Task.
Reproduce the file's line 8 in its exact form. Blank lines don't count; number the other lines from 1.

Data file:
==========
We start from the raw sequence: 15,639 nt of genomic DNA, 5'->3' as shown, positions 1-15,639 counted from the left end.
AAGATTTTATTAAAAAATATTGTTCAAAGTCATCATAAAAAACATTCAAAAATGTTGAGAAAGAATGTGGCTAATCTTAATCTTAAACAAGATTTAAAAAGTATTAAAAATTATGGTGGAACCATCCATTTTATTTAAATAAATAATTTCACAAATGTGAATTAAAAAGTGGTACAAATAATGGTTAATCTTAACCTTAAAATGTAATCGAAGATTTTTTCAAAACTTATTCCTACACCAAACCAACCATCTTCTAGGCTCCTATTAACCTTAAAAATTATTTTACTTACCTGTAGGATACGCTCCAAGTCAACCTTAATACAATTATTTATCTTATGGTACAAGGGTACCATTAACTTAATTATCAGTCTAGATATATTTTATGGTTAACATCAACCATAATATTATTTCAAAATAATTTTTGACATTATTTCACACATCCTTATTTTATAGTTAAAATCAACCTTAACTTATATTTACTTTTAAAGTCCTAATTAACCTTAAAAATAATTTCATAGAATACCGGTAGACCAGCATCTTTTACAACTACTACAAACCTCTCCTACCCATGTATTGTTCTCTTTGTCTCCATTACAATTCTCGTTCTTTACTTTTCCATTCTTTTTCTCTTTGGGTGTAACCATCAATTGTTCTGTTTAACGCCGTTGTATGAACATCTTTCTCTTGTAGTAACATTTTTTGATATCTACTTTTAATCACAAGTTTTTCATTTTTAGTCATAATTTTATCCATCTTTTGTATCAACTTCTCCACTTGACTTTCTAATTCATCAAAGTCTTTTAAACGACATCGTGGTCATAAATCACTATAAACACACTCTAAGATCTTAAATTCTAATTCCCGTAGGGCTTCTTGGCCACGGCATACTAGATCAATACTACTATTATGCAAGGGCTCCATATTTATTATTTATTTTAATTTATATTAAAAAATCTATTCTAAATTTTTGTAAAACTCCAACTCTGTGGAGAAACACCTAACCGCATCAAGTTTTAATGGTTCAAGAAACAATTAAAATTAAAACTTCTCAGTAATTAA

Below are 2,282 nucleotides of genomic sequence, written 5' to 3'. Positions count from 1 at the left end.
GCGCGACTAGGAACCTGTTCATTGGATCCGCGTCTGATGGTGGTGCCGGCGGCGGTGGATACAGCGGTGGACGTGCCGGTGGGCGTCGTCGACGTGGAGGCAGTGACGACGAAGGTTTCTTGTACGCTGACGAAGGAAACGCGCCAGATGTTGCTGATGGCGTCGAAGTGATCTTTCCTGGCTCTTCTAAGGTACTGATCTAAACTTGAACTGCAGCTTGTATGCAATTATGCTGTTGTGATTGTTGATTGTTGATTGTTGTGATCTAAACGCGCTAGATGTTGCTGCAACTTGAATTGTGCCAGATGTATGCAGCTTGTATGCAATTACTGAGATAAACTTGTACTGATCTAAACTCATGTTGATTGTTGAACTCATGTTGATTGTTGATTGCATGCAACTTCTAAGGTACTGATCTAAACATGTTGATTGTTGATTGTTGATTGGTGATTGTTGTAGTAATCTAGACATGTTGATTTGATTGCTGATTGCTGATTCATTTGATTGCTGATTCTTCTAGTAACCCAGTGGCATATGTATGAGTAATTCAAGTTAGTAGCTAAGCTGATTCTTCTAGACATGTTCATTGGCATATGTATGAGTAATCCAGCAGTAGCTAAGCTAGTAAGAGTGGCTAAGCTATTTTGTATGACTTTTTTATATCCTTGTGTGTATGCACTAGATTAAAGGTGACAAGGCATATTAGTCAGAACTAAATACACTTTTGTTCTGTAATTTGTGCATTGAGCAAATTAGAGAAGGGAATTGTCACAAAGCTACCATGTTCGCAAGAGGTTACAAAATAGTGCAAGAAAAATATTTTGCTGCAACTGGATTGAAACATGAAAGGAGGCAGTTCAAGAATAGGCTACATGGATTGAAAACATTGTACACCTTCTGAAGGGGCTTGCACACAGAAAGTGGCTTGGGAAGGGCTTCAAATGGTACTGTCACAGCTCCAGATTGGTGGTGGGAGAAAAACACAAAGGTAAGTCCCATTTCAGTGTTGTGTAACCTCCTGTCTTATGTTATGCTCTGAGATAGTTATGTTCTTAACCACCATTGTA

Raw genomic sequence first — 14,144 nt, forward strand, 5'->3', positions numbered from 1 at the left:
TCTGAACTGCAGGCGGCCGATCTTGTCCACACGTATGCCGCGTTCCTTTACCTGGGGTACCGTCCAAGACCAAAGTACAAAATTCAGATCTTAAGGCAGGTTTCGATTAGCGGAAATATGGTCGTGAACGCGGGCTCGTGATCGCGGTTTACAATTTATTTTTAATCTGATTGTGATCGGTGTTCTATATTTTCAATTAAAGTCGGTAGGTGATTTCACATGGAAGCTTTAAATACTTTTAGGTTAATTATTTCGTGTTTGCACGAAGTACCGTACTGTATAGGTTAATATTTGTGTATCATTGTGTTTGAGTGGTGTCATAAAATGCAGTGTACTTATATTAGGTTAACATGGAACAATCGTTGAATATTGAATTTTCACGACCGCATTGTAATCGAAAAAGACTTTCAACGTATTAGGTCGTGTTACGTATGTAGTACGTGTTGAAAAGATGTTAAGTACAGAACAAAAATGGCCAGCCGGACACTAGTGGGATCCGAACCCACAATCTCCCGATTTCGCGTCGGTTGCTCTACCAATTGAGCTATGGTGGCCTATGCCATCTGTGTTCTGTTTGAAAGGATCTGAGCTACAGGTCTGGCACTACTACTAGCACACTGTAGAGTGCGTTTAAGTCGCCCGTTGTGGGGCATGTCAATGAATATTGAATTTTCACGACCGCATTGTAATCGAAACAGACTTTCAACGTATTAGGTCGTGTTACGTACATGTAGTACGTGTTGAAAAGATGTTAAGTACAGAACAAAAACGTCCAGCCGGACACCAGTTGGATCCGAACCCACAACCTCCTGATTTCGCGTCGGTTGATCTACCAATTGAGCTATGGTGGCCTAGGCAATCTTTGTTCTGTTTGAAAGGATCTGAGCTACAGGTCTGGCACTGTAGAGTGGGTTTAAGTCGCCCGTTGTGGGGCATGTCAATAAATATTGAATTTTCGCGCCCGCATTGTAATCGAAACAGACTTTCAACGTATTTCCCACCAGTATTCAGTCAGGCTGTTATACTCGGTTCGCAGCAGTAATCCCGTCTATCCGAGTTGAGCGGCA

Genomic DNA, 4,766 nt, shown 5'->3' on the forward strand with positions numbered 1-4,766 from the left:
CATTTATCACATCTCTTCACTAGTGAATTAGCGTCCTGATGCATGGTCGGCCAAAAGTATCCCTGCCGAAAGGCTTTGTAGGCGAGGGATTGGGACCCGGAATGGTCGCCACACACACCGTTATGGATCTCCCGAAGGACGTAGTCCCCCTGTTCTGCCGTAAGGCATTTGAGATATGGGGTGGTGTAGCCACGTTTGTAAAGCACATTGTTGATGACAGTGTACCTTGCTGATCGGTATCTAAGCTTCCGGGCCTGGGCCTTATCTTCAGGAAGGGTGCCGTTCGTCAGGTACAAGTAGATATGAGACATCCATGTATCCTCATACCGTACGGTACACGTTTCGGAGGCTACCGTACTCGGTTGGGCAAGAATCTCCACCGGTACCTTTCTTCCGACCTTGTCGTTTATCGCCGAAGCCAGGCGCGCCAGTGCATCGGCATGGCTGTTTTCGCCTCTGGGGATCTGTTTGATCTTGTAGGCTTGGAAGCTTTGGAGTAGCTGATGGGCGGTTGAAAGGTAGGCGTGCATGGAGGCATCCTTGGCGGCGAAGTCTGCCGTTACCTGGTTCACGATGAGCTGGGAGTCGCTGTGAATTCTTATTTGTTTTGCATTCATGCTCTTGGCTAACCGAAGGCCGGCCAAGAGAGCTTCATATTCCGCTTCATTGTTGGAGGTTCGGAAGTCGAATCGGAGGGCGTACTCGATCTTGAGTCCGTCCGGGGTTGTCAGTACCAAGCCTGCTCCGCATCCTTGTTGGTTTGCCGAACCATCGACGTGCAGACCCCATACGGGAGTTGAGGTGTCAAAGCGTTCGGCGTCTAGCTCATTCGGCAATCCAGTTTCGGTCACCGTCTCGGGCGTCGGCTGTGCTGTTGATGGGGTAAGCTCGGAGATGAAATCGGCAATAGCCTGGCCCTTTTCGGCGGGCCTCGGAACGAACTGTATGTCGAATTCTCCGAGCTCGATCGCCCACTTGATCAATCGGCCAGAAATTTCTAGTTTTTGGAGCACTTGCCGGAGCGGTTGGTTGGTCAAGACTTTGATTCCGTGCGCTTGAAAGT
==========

CATTTATCACATCTCTTCACTAGTGAATTAGCGTCCTGATGCATGGTCGGCCAAAAGTATCCCTGCCGAAAGGCTTTGTAGGCGAGGGATTGGGACCCGGAATGGTCGCCACACACACCGTTATGGATCTCCCGAAGGACGTAGTCCCCCTGTTCTGCCGTAAGGCATTTGAGATATGGGGTGGTGTAGCCACGTTTGTAAAGCACATTGTTGATGACAGTGTACCTTGCTGATCGGTATCTAAGCTTCCGGGCCTGGGCCTTATCTTCAGGAAGGGTGCCGTTCGTCAGGTACAAGTAGATATGAGACATCCATGTATCCTCATACCGTACGGTACACGTTTCGGAGGCTACCGTACTCGGTTGGGCAAGAATCTCCACCGGTACCTTTCTTCCGACCTTGTCGTTTATCGCCGAAGCCAGGCGCGCCAGTGCATCGGCATGGCTGTTTTCGCCTCTGGGGATCTGTTTGATCTTGTAGGCTTGGAAGCTTTGGAGTAGCTGATGGGCGGTTGAAAGGTAGGCGTGCATGGAGGCATCCTTGGCGGCGAAGTCTGCCGTTACCTGGTTCACGATGAGCTGGGAGTCGCTGTGAATTCTTATTTGTTTTGCATTCATGCTCTTGGCTAACCGAAGGCCGGCCAAGAGAGCTTCATATTCCGCTTCATTGTTGGAGGTTCGGAAGTCGAATCGGAGGGCGTACTCGATCTTGAGTCCGTCCGGGGTTGTCAGTACCAAGCCTGCTCCGCATCCTTGTTGGTTTGCCGAACCATCGACGTGCAGACCCCATACGGGAGTTGAGGTGTCAAAGCGTTCGGCGTCTAGCTCATTCGGCAATCCAGTTTCGGTCACCGTCTCGGGCGTCGGCTGTGCTGTTGATGGGGTAAGCTCGGAGATGAAATCGGCAATAGCCTGGCCCTTTTCGGCGGGCCTCGGAACGAACTGTATGTCGAATTCTCCGAGCTCGATCGCCCACTTGATCAATCGGCCAGAAATTTCTAGTTTTTGGAGCACTTGCCGGAGCGGTTGGTTGGTCAAGACTTTGATTCCGTGCGCTTGAAAGT